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Subject: soc.history.war.vietnam FAQ: Use of Armoured Vehicles

This article was archived around: Sun, 18 Nov 2001 10:25:28 -0700

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Archive-Name: vietnam/armor Last-modified: 1996/05/10 Posting-Frequency: monthly (1st)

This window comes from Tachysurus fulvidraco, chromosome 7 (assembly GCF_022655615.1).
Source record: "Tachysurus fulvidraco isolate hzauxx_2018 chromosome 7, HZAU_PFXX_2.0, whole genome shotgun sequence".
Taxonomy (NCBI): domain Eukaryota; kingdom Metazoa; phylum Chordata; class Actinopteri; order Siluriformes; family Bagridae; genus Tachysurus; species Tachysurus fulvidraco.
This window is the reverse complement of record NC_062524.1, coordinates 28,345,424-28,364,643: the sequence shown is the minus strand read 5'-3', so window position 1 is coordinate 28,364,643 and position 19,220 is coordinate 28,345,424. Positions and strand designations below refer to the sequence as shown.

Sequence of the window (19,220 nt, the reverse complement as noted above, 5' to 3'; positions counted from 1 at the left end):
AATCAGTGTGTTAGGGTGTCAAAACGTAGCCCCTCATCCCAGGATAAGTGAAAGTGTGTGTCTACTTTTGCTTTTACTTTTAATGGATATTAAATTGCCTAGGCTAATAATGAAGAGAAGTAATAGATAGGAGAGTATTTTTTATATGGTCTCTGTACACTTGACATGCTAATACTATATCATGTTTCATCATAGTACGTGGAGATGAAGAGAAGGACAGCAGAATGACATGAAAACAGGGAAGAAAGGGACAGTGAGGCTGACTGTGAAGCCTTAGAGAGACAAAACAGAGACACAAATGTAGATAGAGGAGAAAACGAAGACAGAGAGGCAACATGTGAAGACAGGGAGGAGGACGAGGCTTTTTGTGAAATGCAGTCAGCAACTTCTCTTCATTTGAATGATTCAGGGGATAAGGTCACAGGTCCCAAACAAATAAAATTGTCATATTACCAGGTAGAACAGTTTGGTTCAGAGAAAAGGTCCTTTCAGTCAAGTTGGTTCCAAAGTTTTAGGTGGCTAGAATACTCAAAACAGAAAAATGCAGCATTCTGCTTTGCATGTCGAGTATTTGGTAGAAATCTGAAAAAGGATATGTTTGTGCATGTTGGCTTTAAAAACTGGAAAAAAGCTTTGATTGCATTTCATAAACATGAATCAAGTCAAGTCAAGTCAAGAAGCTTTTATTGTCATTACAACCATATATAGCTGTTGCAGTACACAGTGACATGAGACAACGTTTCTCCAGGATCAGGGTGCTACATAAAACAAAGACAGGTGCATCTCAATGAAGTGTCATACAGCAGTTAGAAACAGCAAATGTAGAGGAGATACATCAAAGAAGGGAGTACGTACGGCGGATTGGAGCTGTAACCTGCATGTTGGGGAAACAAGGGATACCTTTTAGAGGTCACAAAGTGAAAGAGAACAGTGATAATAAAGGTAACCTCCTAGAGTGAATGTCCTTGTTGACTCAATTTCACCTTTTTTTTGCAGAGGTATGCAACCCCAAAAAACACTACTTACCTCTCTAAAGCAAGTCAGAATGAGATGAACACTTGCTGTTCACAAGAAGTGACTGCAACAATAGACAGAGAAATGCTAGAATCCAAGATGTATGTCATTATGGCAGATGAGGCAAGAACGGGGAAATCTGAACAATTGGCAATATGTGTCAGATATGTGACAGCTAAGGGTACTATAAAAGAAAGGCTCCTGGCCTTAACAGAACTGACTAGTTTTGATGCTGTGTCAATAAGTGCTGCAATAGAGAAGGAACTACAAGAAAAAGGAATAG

Frequently Asked Questions: soc.history.war.vietnam The FAQ on "The Use of Armoured Vehicles in the Vietnam War" was written by Brian Ross The Use of Armoured Vehicles in the Vietnam War Attitudes to the use of armour in Vietnam Essentially, all the combatants in the Vietnam War, who used armour, except perhaps the ARVN , did so reluctantly. It simply did not fit the viewpoint present in any of the high commands as to what sort of war Vietnam was perceived as. Indeed Dunstan makes the point that the first deployment of US armour to Vietnam was by mistake when Marines were dispatched to help secure the Da Nang airbase following a Viet Cong mortar attack which had damaged and destroyed several USAF B57 Canberra bombers. It seems that MACV (Military Assistance Command Vietnam) had not studied the composition of a Marine Battalion Landing Team and the arrival of the integral armour of that unit had been greeted with some consternation. Indeed the US Ambassador (who was defacto commander of the US war effort in Vietnam) deemed them to be "not appropriate for counter-insurgency operations"(1) The Marines on the other hand did not see any reason why they shouldn't have been brought and so the first US deployment of armour was by default rather than by design. The next deployment of Armour (tanks as against APC's that is), did not occur until the arrival of the 1st Infantry Division ("the Big Red One") incountry in late 1965. Up until that point, each US Armoured and Cavalry unit which had arrived as part of the deployment of its parent division had swapped its tanks for APC's, usually in the form of ACAV's (Armoured Cavalry Assault Vehicles) or if Mechanised Infantry its APC's to become leg infantry. It was at the insistence of General Johnston, the US Army Chief of Staff that the Divisional Cavalry Squadron should keep its medium tanks so as to test the feasibility of the use of tanks in Vietnam. If it performed well, then it would be possible to reinforce it to full battalion strength, if it failed, then the reverse would also be easily achieved with it becoming simply another APC mounted unit.(2) General Westmoreland, commander of MACV's reply to this decision was that, "except for a few coastal areas, most notably in the I Corps area, Vietnam is no place for either tank or mechanised infantry units."(3) Indeed, even though it was against the wishes of the Chief of Staff, the 1st Infantry Division's Cavalry Squadron's tanks were kept at Phu Loi, and it took six months of hard arguing to convince Westmoreland that his "no tanks in the jungle" attitude was wrong before they were released for general use. While the 1st Infantry Division had led the way, it was not really until the arrival of the 25th Infantry Division and its forceful commander, Major-General Weyand who insisted, despite resistance from both the Department of the Army and MACV, that his division would deploy complete with all its armour elements intact, that the US Army really started to make use of both tanks and APC's in a combined arms role.(4) This attitude though, was one which was to persist for many years, until the armour enthusiasts had finally proven their detractors wrong. Indeed, by 1969, after the Tet Offensive of 1968, General Westmoreland had been so turned around by the successes enjoyed by the armoured units during the defeat of that offensive that he requested that all future reinforcements be armoured, rather than infantry. Even amongst the Australians this attitude was prevalent. The infantry was considered "Queen of the Battlefield" with all other arms supporting her in her efforts. So much so that the Sydney Morning Herald's editorial questioned the announcement of the deployment of the first squadron of Centurion tanks to Vietnam in 1967 by asking if they were to be used as "mobile pill-boxes" as no other use could be foreseen for them in a counter-insurgency war.(5) However, within the Army already deployed in Vietnam, the attitudes were somewhat different with the commanders of the 1st Australian Task Force (1ATF), and Australian Forces Vietnam (AFV), Brigadier Jackson and Major-General Vincent respectively both pressing for the early deployment of tanks to bolster the Australian forces in Vietnam. Army Headquarters though, had different ideas, despite the evidence of the use of tanks by the US forces already present in Vietnam. Vincent however demanded that tanks be given a higher priority. They were needed because, he said, the infantry were relatively ineffective in `search' operations without the quick, responsive close fire support which can be provided only by tanks.(6) Amongst the "Free World" nations only it could be claimed that the ARVN (Army of the Republic of Vietnam) could be said to have been most willing to accept the role of armour in their war from the very beginning. However, they were severely handicapped because of their dependence upon the US Army for both advisers and equipment. With the already mentioned prevailing attitudes in the US Army during the first half of the war, it was not surprising therefore that it wasn't until after the 1968 Tet offensive that the ARVN received their first medium tanks (M48a3's). Before then, they had been intentionally limited by the US Army to only possessing light tanks (M24's initially and M41's for most of the war) and APC's (M3 half-tracks initially and then primarily M113's) which of course reduced their effectiveness. In addition, the ARVN was hampered by the uses (or rather misuses) that the various political and military leaders put their armoured units to. The main contribution that ARVN armoured units made to the war before approximately 1967 was that of a securer of political power. They were used in the long running series of coups and counter-coups which rocked Saigon from the fall of Diem in 1963 and the arrival of the US military on the scene in real strength in 1966. This misuse earned for them the ironic nickname "voting machines" amongst the Vietnamese.(7) So paranoid were the ARVN commander's vying for control of the country in the various juntas which formed and reformed in the period that the ARVN tank units were always kept within a day's march or less of the capital, Saigon and were forbidden to carry out any manoeuvres in the direction of the Capital. This paranoia was so severe that apparently one evening when US advisers were delivering new M41 tanks after midnight to avoid Saigon's normally chaotic traffic, the then dictator General Khanh was so alarmed that he fled to Vung Tau, over 50 kilometres away.(8) Air-Marshal Ky, not to be outdone by his army counterparts managed to secure a squadron of M24 Chaffee light tanks for use by the RVNAF at Tan Sohn Hut airbase (these were in fact the last M24's in RVN service). Now we must turn to the Vietnam People's Army (VPA) or North Vietnamese regular Army (NVA) if you prefer the American nomenclature. Even the VPA was reluctant to make use of Armour because of the obvious difficulties of trying to move the vehicles down the Ho Chi Minh Trail from North Vietnam, as well as keeping them supplied. Indeed, reading the accounts of how they apparently moved some of these vehicles over the difficult terrain so that they could be use in South Vietnam seems fantastic (the PT76's used in the attack on the Lang Vei Special Forces camp near Khe Sanh were apparently carried intact over some sections of difficult terrain and floated down rivers on log rafts poled along, according to some US intelligence sources).(9) While the initial response to the introduction of armour to the battlefield by the "Free World" forces from the NLF (National Liberation Front or Viet Cong) and VPA was to increase the quantity and types of infantry AT weapons available to their forces in the field this was only a temporary. Despite their rhetoric to the contrary, the communist commanders were only too well aware that it takes a very brave man indeed to hunt down a tank with an RPG in the middle of a battle. That, coupled with the relative ineffectiveness of the weapons at their disposal meant problems. Dunstan quotes from a US Army report that M113's sustained approximately, one penetration for every seven RPG hits. Hits in themselves averaged about one in eight to ten rounds fired due to the inherent inaccuracy of the weapon. M41a3 penetrations were proportionally less because of its superior ballistic configuration as compared to the slab-sided M113. Statistical analysis reveals that only one vehicle was destroyed for every seven penetrations and casualties were 0.8 per penetration.(10) Apparently, even the heavier recoilless rifles which the NLF and VPA often fielded in their larger formations were nearly as ineffective.(11) Nevertheless, these simple and effective weapons were a constant and serious threat, as were the more effective mines, on the battlefield. However, with the increasing use of armour by ARVN and allied forces, it was obvious to the VPA and perhaps more importantly their Soviet and Chinese advisers, that the best counter was their own armoured vehicles. An additional consideration surely would have been that already the opposition had demonstrated the power of armoured units to destroy VPA/NLF units whenever they encountered them. With the changing nature of the conflict from stage 2 (guerrilla warfare) of Giap's and Mao's classic "People's War" to that of stage 3 (open conflict) then the VPA would also need the striking power that only armour could bring to a battlefield. The VPA though, had a considerable distance to catch up, compared with the ARVN and the allied forces opposing them, in gaining the experience necessary to make effective use of armour. They turned to the USSR for aid and were provided apparently with training facilities to gain that experience inside the Soviet Union. One commentator has suggested that the successes of the VPA in 1975 with the use of armoured units were initially learnt on the "steppes of Odessa," information which was apparently gleaned from the interrogation of VPA tank crew after the 1972 Easter Offensive (which revealed that approximately 3000 of them had been trained at Soviet Armour schools).(12) However, the VPA evolved its own doctrines on the use of armour which ran contrary to that of both its opposition and its main advisers the Soviets in that the North Vietnamese did not, according to Starry: advocate the use of tanks in mass. Its doctrine stated that armour would be employed during an attack, when feasible, to reduce infantry casualties; however, only the minimum number of tanks required to accomplish the mission would be used. Battle drill dictated that lead tanks were to advance, firing and to be supported by fire from other tanks and from artillery. Close coordination between tanks and supporting infantry was stressed as a key to success in the attack.(13) Even so, it is obvious that the VPA use of armour was at first stumbling but as confidence grew, by 1975 it had a unique experience base to draw upon. So much so, that by the time of the Vietnamese invasion of Cambodia in 1979, the VPA was able to conduct a classic "blitzkrieg" style of invasion and carry it to fruition with relatively few casualties. The role of Armour in Vietnam Armour has many roles in normal warfare. These range from seizing ground, shocking the enemy command and control structure, supporting infantry, destroying enemy AFV's and through to finally counter-attacking enemy attacks. In counter-insurgency warfare and in Vietnam in particular it was found that those roles expanded considerably to include such tasks as convoy protection, asset protection and other internal security tasks. It was though, the ability of armoured units to bring to bear relatively large, massive amounts of fairly discriminatory firepower that was extremely mobile, was the major reason why all participants in the war turned to its use. Reading through any battle history of the war one comes across accounts time and time again of where armoured units were able to basically decimate their opponents because of the amount of firepower they were able to bring to bear quickly against them whilst being protected by their own armour plating. The US Army, in particular had a long history in WWII and Korea of the aggressive use of armour and this carried over to Vietnam where by its ability to force the pace and outmanoeuvre the enemy units were of considerable value. However, as Starry points out, whereas in previous wars armoured units had been used as the forces which probed and outflanked the enemy, in Vietnam, "armour was used as a fixing force," essentially engaging the enemy and bringing him to battle, "while airmobile infantry became the encircling manoeuvre element."(14) Whereas the French, in the previous Indochina war, against the communist Viet Minh had suffered severe casualties within their armoured units whenever they had been ambushed, the US and allied forces found that usually, "the armoured force, led by tanks, had sufficient combat power to withstand the massed ambush until supporting artillery, air, and infantry could brought in to destroy the enemy."(15) So throughout the war, engagements for armoured forces usually took place with the armour forcing or creating the fight, often through invasion of the enemy's "safe areas" and infantry being used to reinforce or encircle were typical. Perhaps the only real success for armour from the outset amongst the Americans and ARVN was the way in which mounted combat came to the fore for infantry in the form of the ACAV (Armoured Cavalry Assault Vehicle). Until Vietnam, the US Army's doctrine had been that infantry units should dismount before assaulting an enemy position. However, as the ARVN discovered, this meant that when facing the massive amounts of firepower that the NLF or VPA could bring to bear during a firefight, the infantry was exposed to needless casualties, as well as losing the momentum of the attack.(16) Indeed it was the ARVN which pioneered the use of mounted tactics from APC's when they first deployed the M113 in 1962. They were also the first to discover the need for increased firepower on the vehicle by mounting an extra .30 Cal. MMG beside the commander, fired by an exposed prone soldier lying on the roof of the vehicle. Perhaps more importantly, they also discovered the vulnerability of the exposed track commander when manning the pintle mounted .50 Cal. HMG during the battle of Ap Bac where 14 out of 17 commanders became casualties.(17) The US Cavalry units, perhaps smarting under the loss of their beloved tanks, took to the idea and improved upon it by creating the ACAV. They added armour around the commander and a gun shield for the .50 Cal., provided two extra M60 GPMG's each athwart the roof hatch (protected by shields) and installed an M79 Grenadier inside the troop compartment, firing through the roof hatch to provide close support. The result was a vehicle which was able to go where tanks weren't, by virtue of its lighter weight and ground pressure, packed considerable firepower and was agile and reasonably well armoured. The result, when coupled with the aggressive leadership and tactics of the US Cavalry's commanders was highly effective by all accounts. US Army tanks only encountered VPA tanks once during the entire war and that was at the Ben Het special forces camp in 1969 when VPA PT76 light tanks, supported by BTR50 APC's attacked the 1st Battalion, 69th Armor which was helping defend the camp in the Central Highlands of II Corps, with ARVN infantry. The battle occurred at night and the training and night-fighting equipment of the US tanks quickly showed their superiority. Although, because of the basic uncertainty of ever encountering VPA armour had resulted in the M48's of the US unit carrying too few HEAT (High-Explosive Anti-Tank) or AP (Armour- Piercing) rounds to complete the destruction of the enemy vehicles (they had, in the closing stages of the battle to resort to the use of HE rounds), it demonstrated that the M48 in competent hands was very much still a potent anti-armour weapon.(18) The Australian experience was similar, although due to the political constraints of Australia's involvement, the size of the units involved were usually much smaller. Indeed, the entire deployment of Australian forces to Vietnam never amounted to much more than a heavily reinforced infantry Brigade at its height, while its armour elements never amounted to more than a squadron of APC's and a squadron of Centurion tanks. As a consequence, whereas American armoured units often operated independently of infantry formations, the squadron of tanks and APC's which were part of the Australian Task Force operated primarily in close cooperation and support of the infantry force within the Task Force. In particular, their operations during 1968, in and around the Firebases Coral and Balmoral were notable, as was the attack on Bin Ba in June 1969. The Australians also experimented with the concept of mounted cavalry combat towards the end of the war but it never really gained favour in what was essentially an infantry dominated army.(19) The ARVN, on the otherhand, hampered by its lack, until late in the war, of any MBT's, found its armoured units more often than not being employed on security duties. An exception to this was the disastrous Operation Lam Son 719 during which ARVN units, supported by American forces (primarily Engineers and helicopters) attacked the VPA enclaves inside Laos near the border with South Vietnam in an effort to cut the Ho Chi Minh Trail and decrease infiltration. During this operation, the ARVN's units equipped with M41 Walker Bulldog light tanks undertook the tasks normally allocated to MBT's and performed reasonably well but suffered losses from enemy infantry AT weapons. When they did encounter enemy T54's during this operation the M41 proved itself quite able to deal with the heavier enemy tank. Something which was later confirmed in the final offensive of 1975 when M41's took on T54's in the streets of Cholon and Saigon. Another exception was the Easter Offensive by the VPA in 1972. Here, the ARVN and VPA armoured forces encountered one another for the first time at the battle of Dong Ha on 27 March. The ARVN 20th Tank Regiment had only received their M48's a few months earlier from US Army stocks (they were, by all accounts rather worn examples too). The 20th Tank Regiment itself was an unusual organisation which, because of the experience of Lam Son 719, where AFV's had proven vulnerable to individual AT weapons, the ARVN Joint General Staff had decreed that the 20th Tank Regt. was to have additional infantry assigned to it in the form of a Rifle Company of tank riders, who's job it was to ride on the outside of the vehicles and provide protection during battle to the tanks.(20) The 20th Tank Regt. proved itself up to the task and successfully defended Dong Ha and destroyed a large number of VPA armoured vehicles, including T54's, PT76's and BTR50's. However, the Easter offensive was also notable for the introduction of a fearsome new weapon by the VPA: the anti-tank missile (in fact the AT-3 Sagger), some 18 months before their usually credited mass use during the Yom Kippur war in the Middle East. The 20th Tank Regt. lost several vehicles to the Saggers, the ARVN tankers seemingly, "fascinated by the missile's slow and erratic flight"(21) before they worked out tactics to counter it. Indeed, the VPA's experience during the war, as already mentioned was one of learning many of the lessons that the other major combatants had learnt in previous wars. This meant numerous mistakes but as armour was not a major combat arm, these mistakes resulted in only what were in the main temporary setbacks. In particular there was the Easter Offensive of 1972, where airpower played a significant role in blunting the VPA's armoured thrusts. From this was learnt that organic air defences were needed and in 1975, a considerable number of ZSU-57-2 and ZSU-23-4 AA tanks and SA-7 Strela SAM's were provided. Indeed, when discussing the 1972 offensive, most VPA commentators (22) mentioned the signification role of US support in limiting the successes enjoyed by the VPA. With nearly 900 aircraft, including 100 B52's the RVNAF and the USAF, any weaknesses in the VPA's anti- aircraft defences were reflected in troop and vehicle losses. By 1975, while the RVNAF's strength had increased to over 1600 aircraft of all types, the VPA was able to establish a protective umbrella over most troop concentrations, greatly reducing the incidence of AFV casualties from either tactical bombing or close air support tasks. While in 1968 and 1969, at the Lang Vei and Ben Het special forces camps, armour had attacked with little cooperation with the infantry, by 1972, the VPA was obviously still failing to digest the lessons needed from those battles and while fielding mixed armour and infantry columns their experiences in attempting to capture the provincial capital of An Loc, in the words of Kym Stacey, "clearly illustrated weaknesses in tactical co-ordination and co-operation."(23) Indeed the lack of effective artillery support, combined with an absence of accompanying infantry, meant armoured vehicles became easy prey to the anti-armour weapons of the ARVN forces.(24) In 1972 though, the mid-intensity style of conflict which the VPA had been called upon to conduct was a new and novel experience for it. In particular the commanders lacked the background to organise large-scale, combined arms operations and this deficiency was definitely reflected in high casualty rates amongst men and vehicles. That the three fronts on which the VPA forces were fighting were uncoordinated and failed to support one another aided their opponents in the ARVN and US forces to contain the VPA drives. In particular, on the northern front, the VPA drive lost its initial momentum due to the inability of the logistics system to maintain supplies to the fighting units.(25) One commentator described the situation in these terms: hesitant uncoordinated fumbling with some well-maintained Soviet vehicles showed once again that successful armour employment is totally dependent on aggressive spirit and technical skill on the part of the tank crews.(26) By 1975 though, most of these problems had been corrected with all-arms cooperation reaching a new high, with armour, infantry and artillery working closely together. Indeed Stacey once more makes the point that the VPA most valuable lesson learnt from the 1972 offensive was that concentration of armour is the major key to its employment.(27) For the VPA this meant abandoning its previous "penny-packetism" and deciding on what were to be the most decisive battles and those which would have the greatest influence on the prevailing strategic situation and employing armour there, rather than spreading it broadly across the whole theatre of operations. The VPA, according to Stacey, identified two main methods of successfully employing armoured forces - "sudden assault" and "deep advance".(28) "Sudden assault" implied an overwhelming of enemy resistance by a quick attack. In this the shock effect created by the AFV's was utilised to throw the enemy off balance and prevent him from regaining his composure. This technique was used against population centres such as Xuan Loc, Bien Hoa, Hoc Mon and ultimately Saigon. A successful "sudden assault" opened the way for an effective "deep advance" or pursuit. The vulnerability of a withdrawing enemy meant pursuing VPA forces were able to inflict heavy casualties on ARVN units, as occurred during the retreat from the Highlands. In addition, the "deep advance" made use of a tactic referred to as "blooming lotus" by the VPA, in which units undertaking the breakthrough of the enemy's lines would then spread out to exploit that breakthrough and hence cause the maximum damage possible behind the enemy's defences. In order to maintain the momentum of their advance VPA commanders used the technique of "leap-frogging" units. When enemy resistance was encountered the leading units deployed for a quick assault while following units bypassed the enemy location to continue the advance. This was the case with the attack on the Thu Duc Officers' School outside of Saigon. While it was in progress, other VPA unis pressed on to attack and seize the Saigon Bridge, and hence opening the way into Saigon itself.(29) The speed at which the VPA was able to maintain their advance, combined with a lack of planning and preparation on the part of the ARVN forces opposing them, denied the latter opportunities to regroup and consolidation. The ability of the VPA to sustain its progress came from a well disciplined and well organised logistics system based upon more than 10,000 vehicles. To fully capitalise on the opportunities created by successful infantry and armour attacks, VPA troops needed the ability to move at the same speed as the leading armoured vehicles. Where previously VPA divisions had moved entirely on foot, in this offensive the available resources made it possible to mount them in trucks for rapid redeployment. The VPA also made greater use of APC's (Armoured Personal Carriers) for both troop transport and the close accompaniment of tanks during assaults. By these various methods, the VPA units were able to cover an average of 50 to 60 kilometres in a 24 hour period.(30) The general level of competence of VPA armour commanders also underwent a vast improvement between the 1972 Easter Offensive and the 1975 Final Offensive. The VPA established within combined arms groups a command situation where the senior infantry officer was in charge, except where AFV's were performing the major attack task, where instead, the senior armour officer was in charge. Training also stressed that to carry out an effective tactical appreciation commanders needed to be in a position to observe changes on the battlefield, while the implementation of any plan required commanders to have firm control over all the forces under their command. This is, as pointed out by Stacey, at odds with the normal beliefs expressed about Communist leadership training which has often been criticised for stifling individual initiative, which has often led to commanders being unable to cope with unexpected situations. Indeed, according to VPA sources quoted by Stacey, such as Colonel Xuan's article on the 1975 Spring Offensive,(31) the VPA's method of carrying out command tasks was to encourage flexibility and creativity in all combat situations. This was to apply particularly to commanders of "deep advance" columns. The successful bypassing of ARVN defensive locations to strike at centres of command and control depended upon the personal initiative of individual commanders. What the VPA had learnt, primarily because of their experiences in 1972, according to Stacey, was that if they ignored the basic considerations of AFV employment, high casualties could result.(32) When examining the full experience of VPA armoured operations it is obvious that no new techniques or innovations occur in comparison with their opponents in the US or allied armies. What is shown though, is that there are many valuable lessons demonstrating how armoured vehicles can be best employed in wartime. Lessons which were ignored initially by the US Army and its allies, much to their detriment and which the VPA was forced to learn the hard way through its failures in 1968, 1969 and 1972. What is interesting is that it took only 8 years approximately from the first appearance of VPA armour on the battlefield to it becoming their major war-winning weapon. Few armies have been able to produce the necessary evolution in command and control to absorb and make use of the battlefield lessons which they have learnt the hard way, in that sort of time frame, when making use of a weapon of which they have little or no experience. Conclusion This article has attempted to provide only a quick overview of the way in which armour was employed during the Vietnam War. In particular I felt it was important to try and convey the conflicting opinions of how armour was used by the various combatants during the war. I would recommend that the reader, if interested in following up the subject further, refer to the bibliography below for more information. ______________________________ Bibliography Dunstan, S., Vietnam Tracks, Arms & Armour Press, London, 1982. Hopkins, R.N., Australian Armour; a history of the Royal Australian Armoured Corps 1927-1972, Australian War Memorial, Canberra, 1978. Royal Australian Armoured Corps, An Illustrated Record of the Royal Australian Armoured Corps Tank Museum Puckapunyal, Victoria, 1977. Stacey, K., `Armour in Vietnam: the lessons of 1972 and 1975,' Defence Force Journal, May/June 1980, No.22. Stanton, S., The Rise and Fall of an American Army: US Ground Forces in Vietnam, 1965-1973, Spa Books, Stevenage, 1985. Ulmer, W.F., `Notes on Enemy Armor at An Loc,' Armor, Jan- Feb.1973. ______________________________ Endnotes 1) quoted, p.62, Dunstan, S., Vietnam Tracks, Arms and Armour Press, London, 1982. 2) p.56, Starry, D.A., Armoured Combat in Vietnam, Blandford Press, Poole, 1981. 3) quoted, ibid. 4) p.57, ibid. 5) quoted, p.140, ibid. 6) p.251, Hopkins, R.N., Australia Armour: A History of the Royal Australian Armoured Corps, 1927-1972, Australian War Memorial, Canberra, 1978. 7) p.49,, Starry, D.A., Armoured Combat in Vietnam. 8) ibid. 9) p.251, Stanton, S., Rise and Fall of an American Army, Spa Books, Stevenage, 1985. 10) p.59, Dunstan, S., Vietnam Tracks 11) p.46, Starry, D.A., Armoured Combat in Vietnam. 12) p.5, Ward, I., `North Vietnam's Blitzkrieg, Why Giap did it: report from Saigon,' Conflict Studies, Oct.1972, No.27. 13) p.150, Starry, D.A., Armoured Combat in Vietnam. 14) p.71, ibid. 15) ibid. 16) p.39., Dunstan, S., Vietnam Tracks. 17) p.27, Starry, D.A., Armoured Combat in Vietnam. 18 pp.150-153, ibid; p.286, Stanton, S., Rise and Fall of an American Army. 19) pp.250-275, Hopkins, R.N., Australia Armour: A History of the Royal Australian Armoured Corps, 1927-1972. 20) p.203, Starry, D.A., Armoured Combat in Vietnam. 21) p.210, Ibid. 22) Stacey makes use of five works by VPA officers which have been translated and published in English. They are: Senior Colonel Doan Ba Khanh, `The Advances Made in the Combat Operations of the People's Navy in the General Offensive and Uprising of the Spring of 1975,' Tap Chi Quan Doi Nhan Dan, Hanoi, No.11, Nov. 1976, in U.S. JPRS, Translations on Vietnam, No.1906, 28 March 1977; Colonel Pham Quong, `In the General Offensive and Uprising in the Spring of 1975: Some Experiences in Assuring the Mobility of the Military Engineering Forces', Tap Chi Quan Doi Nhan Dan, Hanoi, No.12, Dec. 1976, in U.S. JPRS, Translations on Vietnam, No. 1920, 28 Apr 1977; Major General Than Tho, `In the General Offensive and Uprising of the Spring of 1975: Some Successful Lessons of the Rear-Service Task', Tap Chi Quan Doi Nhan Dan, Hanoi, No.10, Oct.1976, in U.S. JPRS, Translations on Vietnam, No. 1885, 2 Feb. 1977; General Van Tien Dung, Our Great Summer Victory: An Account of the Liberation of South Vietnam, Monthly Review Press, New York, 1977; Colonel Dao Van Xuan, `In the Spring General Offensive and Uprising-Tank-Armoured Troops in Strategic Group Offensives,' Tap Chi Quan Doi Nhan Dan, Hanoi, June 1976, in in U.S. JPRS, Translations on Vietnam, No. 1839. 23) p.43, Stacey, K., `Armour in Vietnam: the lessons of 1972 and 1975,' Australian Defence Force Journal, May/June 1980, No.22. 24) Ulmer, W.F., `Notes on Enemy Armor at An Loc,' Armor, Jan- Feb.1973. 25) p.4, Ward, I., `North Vietnam's Blitzkrieg, Why Giap did it: report from Saigon,' Conflict Studies, Oct.1972, No.27. 26) p.15, Ulmer, W.F., `Notes on Enemy Armor at An Loc,' Armor, Jan-Feb.1973. 27) p.45, Stacey, K., `Armour in Vietnam: the lessons of 1972 and 1975,' Australian Defence Force Journal, May/June 1980, No.22. 28) ibid. 29) ibid. 30) ibid. 31) Colonel Dao Van Xuan, `In the Spring General Offensive and Uprising-Tank-Armoured Troops in Strategic Group Offensives,' Tap Chi Quan Doi Nhan Dan, Hanoi, June 1976, in in U.S. JPRS, Translations on Vietnam, No. 1839, quoted p.47, in Stacey, K., `Armour in Vietnam: the lessons of 1972 and 1975,' Australian Defence Force Journal, May/June 1980, No.22. 32) p.48, loc.sit. --Brian Ross----------------------------------------------------- "There can be no more melancholy, nor in the last result, no more degrading spectacle on earth than the spectacle of oppression, or of wrong in whatever form, inflicted by the deliberate act of a nation upon another nation..Gladstone ================================================================= Copyright (c) 1996 Brian Ross. 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